While he does delegate, Clark is very hands-on where it matters most: network, cabin and aircraft performance. These are an airline’s core areas, determining where it can fly, at what revenue potential and cost burden, and how it will distinguish itself from the competition. “I have hardly ever seen another airline CEO who would go into such great detail when it comes to interiors,” says an executive with a major supplier.
Clark himself jokes that some suppliers have been accustomed to “committees of wives of executive board members” selecting seats or inflight entertainment features.
While he is perceived as a trend-setter on the manufacturing and product side, his vision and knowledge of emerging traffic flows have been key to Emirates’ development. The airline takes a different approach than most in many regards: It is not a member of a global alliance because Clark and his colleagues see that as detrimental to the carrier’s ambitions. On the other hand, Emirates has always been open to bilateral alliances, such as the recent tie-up with Qantas that has shaken the alliance world. And Emirates is not ruling out equity investments—it seriously looked at buying a stake in Air Berlin in 2011, but an involvement with SriLankan Airlines was unsuccessful and has not contributed to management confidence in getting closely involved with operating other airlines.
Rather than going the traditional way, Clark has opted for the unusual, entering markets that others saw only later. It is no coincidence that Emirates’ first route led to Karachi and not London nor that Emirates is huge in Africa, providing vital air links for traders that use Dubai as a hub on their way to Asia (China, in particular). While Emirates’ ultra-long-haul flying to the U.S. West Coast, Latin America and Australia has garnered a lot of public attention, most of its flights are limited to ranges optimal in terms of aircraft efficiency. “The fundamentals of the model have never really changed,” he points out.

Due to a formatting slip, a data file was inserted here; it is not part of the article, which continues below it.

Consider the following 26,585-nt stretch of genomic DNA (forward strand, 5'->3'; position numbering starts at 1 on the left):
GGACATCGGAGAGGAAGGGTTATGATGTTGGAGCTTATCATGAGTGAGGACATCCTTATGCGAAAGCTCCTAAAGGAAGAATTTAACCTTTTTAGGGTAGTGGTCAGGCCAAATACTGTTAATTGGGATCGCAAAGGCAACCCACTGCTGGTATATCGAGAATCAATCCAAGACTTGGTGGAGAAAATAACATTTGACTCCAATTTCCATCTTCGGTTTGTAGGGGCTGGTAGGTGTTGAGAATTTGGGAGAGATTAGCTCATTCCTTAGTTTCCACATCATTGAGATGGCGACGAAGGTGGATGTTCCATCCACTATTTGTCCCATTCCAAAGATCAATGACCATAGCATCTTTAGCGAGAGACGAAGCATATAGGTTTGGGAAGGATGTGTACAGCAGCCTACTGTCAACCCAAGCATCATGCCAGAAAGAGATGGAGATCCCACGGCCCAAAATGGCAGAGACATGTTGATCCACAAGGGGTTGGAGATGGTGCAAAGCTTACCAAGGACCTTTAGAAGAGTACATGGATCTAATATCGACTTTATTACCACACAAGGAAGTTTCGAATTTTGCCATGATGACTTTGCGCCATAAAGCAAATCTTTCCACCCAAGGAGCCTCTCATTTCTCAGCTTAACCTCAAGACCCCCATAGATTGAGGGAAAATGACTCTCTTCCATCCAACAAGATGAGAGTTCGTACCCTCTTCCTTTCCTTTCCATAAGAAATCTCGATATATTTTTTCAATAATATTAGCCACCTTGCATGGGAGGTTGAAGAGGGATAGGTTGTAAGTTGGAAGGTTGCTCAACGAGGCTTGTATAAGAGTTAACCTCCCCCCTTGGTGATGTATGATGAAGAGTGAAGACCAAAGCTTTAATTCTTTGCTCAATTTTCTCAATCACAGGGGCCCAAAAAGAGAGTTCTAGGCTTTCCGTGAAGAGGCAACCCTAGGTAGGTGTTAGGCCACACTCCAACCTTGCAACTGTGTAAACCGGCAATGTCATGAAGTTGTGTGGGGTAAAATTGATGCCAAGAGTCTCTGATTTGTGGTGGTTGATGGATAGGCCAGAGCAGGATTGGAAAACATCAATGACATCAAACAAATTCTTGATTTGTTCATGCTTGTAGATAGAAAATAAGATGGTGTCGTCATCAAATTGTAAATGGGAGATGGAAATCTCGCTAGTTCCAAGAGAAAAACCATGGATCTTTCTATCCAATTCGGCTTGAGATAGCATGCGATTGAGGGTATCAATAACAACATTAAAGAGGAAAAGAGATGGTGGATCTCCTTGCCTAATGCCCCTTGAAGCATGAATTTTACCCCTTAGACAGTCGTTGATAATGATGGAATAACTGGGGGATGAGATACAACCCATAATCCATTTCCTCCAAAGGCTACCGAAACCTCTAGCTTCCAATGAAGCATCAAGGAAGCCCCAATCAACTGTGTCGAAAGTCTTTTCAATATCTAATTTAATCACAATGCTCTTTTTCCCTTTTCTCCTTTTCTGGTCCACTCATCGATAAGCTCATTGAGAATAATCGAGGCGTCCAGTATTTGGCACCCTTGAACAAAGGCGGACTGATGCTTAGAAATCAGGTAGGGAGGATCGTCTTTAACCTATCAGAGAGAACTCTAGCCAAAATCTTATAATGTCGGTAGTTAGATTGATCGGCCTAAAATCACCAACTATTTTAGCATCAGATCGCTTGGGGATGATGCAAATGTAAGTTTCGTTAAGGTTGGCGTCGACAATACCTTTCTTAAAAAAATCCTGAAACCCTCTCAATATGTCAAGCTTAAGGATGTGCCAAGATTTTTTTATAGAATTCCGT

And the fundamentals are therefore firmly settled. But with Clark, who is now 63, being such a dominant figure at Emirates for such a long time, one inevitable question is beginning to be discussed internally and with business partners: Who will eventually succeed him? Clark sees “one or two” internal candidates who could take his position even now, and he makes clear that he does not plan to interfere once he steps out. “I’m a believer in ‘when you go, you go,’” he says. But that discussion may well be premature—Flanagan left the airline as vice chairman officially just last year, when he was 84.
For a look at Emirates’ fleet development, go to AviationWeek.com/emirates.
To watch a video on Clark’s influence in the commercial air transport industry go to AviationWeek.com/video.